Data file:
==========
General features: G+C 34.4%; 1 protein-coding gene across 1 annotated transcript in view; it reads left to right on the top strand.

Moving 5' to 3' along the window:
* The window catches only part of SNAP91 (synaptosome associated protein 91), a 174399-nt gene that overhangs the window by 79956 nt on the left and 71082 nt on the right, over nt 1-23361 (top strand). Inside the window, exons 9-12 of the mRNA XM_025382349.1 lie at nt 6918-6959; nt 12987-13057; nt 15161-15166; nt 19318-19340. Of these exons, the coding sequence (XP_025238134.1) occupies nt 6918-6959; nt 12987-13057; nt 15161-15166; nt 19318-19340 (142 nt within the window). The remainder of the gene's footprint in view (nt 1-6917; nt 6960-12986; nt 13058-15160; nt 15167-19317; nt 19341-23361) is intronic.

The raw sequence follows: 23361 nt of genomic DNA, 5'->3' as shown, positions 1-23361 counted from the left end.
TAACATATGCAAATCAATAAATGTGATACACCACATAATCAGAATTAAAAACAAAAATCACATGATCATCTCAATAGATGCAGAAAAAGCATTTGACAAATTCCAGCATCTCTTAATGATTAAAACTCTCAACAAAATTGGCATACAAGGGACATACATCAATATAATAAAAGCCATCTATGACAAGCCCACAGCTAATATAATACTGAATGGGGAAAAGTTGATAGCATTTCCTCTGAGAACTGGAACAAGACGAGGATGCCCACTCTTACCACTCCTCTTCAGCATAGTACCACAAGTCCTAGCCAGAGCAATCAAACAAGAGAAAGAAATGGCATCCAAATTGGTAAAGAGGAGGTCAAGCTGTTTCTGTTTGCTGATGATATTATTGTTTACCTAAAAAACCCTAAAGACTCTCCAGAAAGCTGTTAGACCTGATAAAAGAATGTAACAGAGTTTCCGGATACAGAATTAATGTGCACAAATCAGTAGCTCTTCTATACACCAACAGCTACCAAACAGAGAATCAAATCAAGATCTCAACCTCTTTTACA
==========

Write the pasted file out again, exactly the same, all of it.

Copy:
General features: G+C 34.4%; 1 protein-coding gene across 1 annotated transcript in view; it reads left to right on the top strand.

Moving 5' to 3' along the window:
* The window catches only part of SNAP91 (synaptosome associated protein 91), a 174399-nt gene that overhangs the window by 79956 nt on the left and 71082 nt on the right, over nt 1-23361 (top strand). Inside the window, exons 9-12 of the mRNA XM_025382349.1 lie at nt 6918-6959; nt 12987-13057; nt 15161-15166; nt 19318-19340. Of these exons, the coding sequence (XP_025238134.1) occupies nt 6918-6959; nt 12987-13057; nt 15161-15166; nt 19318-19340 (142 nt within the window). The remainder of the gene's footprint in view (nt 1-6917; nt 6960-12986; nt 13058-15160; nt 15167-19317; nt 19341-23361) is intronic.

The raw sequence follows: 23361 nt of genomic DNA, 5'->3' as shown, positions 1-23361 counted from the left end.
TAACATATGCAAATCAATAAATGTGATACACCACATAATCAGAATTAAAAACAAAAATCACATGATCATCTCAATAGATGCAGAAAAAGCATTTGACAAATTCCAGCATCTCTTAATGATTAAAACTCTCAACAAAATTGGCATACAAGGGACATACATCAATATAATAAAAGCCATCTATGACAAGCCCACAGCTAATATAATACTGAATGGGGAAAAGTTGATAGCATTTCCTCTGAGAACTGGAACAAGACGAGGATGCCCACTCTTACCACTCCTCTTCAGCATAGTACCACAAGTCCTAGCCAGAGCAATCAAACAAGAGAAAGAAATGGCATCCAAATTGGTAAAGAGGAGGTCAAGCTGTTTCTGTTTGCTGATGATATTATTGTTTACCTAAAAAACCCTAAAGACTCTCCAGAAAGCTGTTAGACCTGATAAAAGAATGTAACAGAGTTTCCGGATACAGAATTAATGTGCACAAATCAGTAGCTCTTCTATACACCAACAGCTACCAAACAGAGAATCAAATCAAGATCTCAACCTCTTTTACA